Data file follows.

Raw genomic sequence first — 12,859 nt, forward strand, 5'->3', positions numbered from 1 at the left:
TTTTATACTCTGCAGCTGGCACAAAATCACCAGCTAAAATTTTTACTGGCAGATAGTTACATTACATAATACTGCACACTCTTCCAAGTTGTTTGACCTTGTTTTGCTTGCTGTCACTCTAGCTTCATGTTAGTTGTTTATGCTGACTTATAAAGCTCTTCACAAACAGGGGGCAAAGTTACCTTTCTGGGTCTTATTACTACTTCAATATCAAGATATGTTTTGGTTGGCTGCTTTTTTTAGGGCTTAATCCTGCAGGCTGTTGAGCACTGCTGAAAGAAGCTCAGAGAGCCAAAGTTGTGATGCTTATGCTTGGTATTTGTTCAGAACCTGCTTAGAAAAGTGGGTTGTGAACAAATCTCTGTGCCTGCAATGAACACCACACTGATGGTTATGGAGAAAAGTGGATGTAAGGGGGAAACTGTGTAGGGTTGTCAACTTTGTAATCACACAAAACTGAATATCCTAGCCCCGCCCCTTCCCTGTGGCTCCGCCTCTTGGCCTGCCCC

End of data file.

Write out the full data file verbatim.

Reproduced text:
Raw genomic sequence first — 12,859 nt, forward strand, 5'->3', positions numbered from 1 at the left:
TTTTATACTCTGCAGCTGGCACAAAATCACCAGCTAAAATTTTTACTGGCAGATAGTTACATTACATAATACTGCACACTCTTCCAAGTTGTTTGACCTTGTTTTGCTTGCTGTCACTCTAGCTTCATGTTAGTTGTTTATGCTGACTTATAAAGCTCTTCACAAACAGGGGGCAAAGTTACCTTTCTGGGTCTTATTACTACTTCAATATCAAGATATGTTTTGGTTGGCTGCTTTTTTTAGGGCTTAATCCTGCAGGCTGTTGAGCACTGCTGAAAGAAGCTCAGAGAGCCAAAGTTGTGATGCTTATGCTTGGTATTTGTTCAGAACCTGCTTAGAAAAGTGGGTTGTGAACAAATCTCTGTGCCTGCAATGAACACCACACTGATGGTTATGGAGAAAAGTGGATGTAAGGGGGAAACTGTGTAGGGTTGTCAACTTTGTAATCACACAAAACTGAATATCCTAGCCCCGCCCCTTCCCTGTGGCTCCGCCTCTTGGCCTGCCCC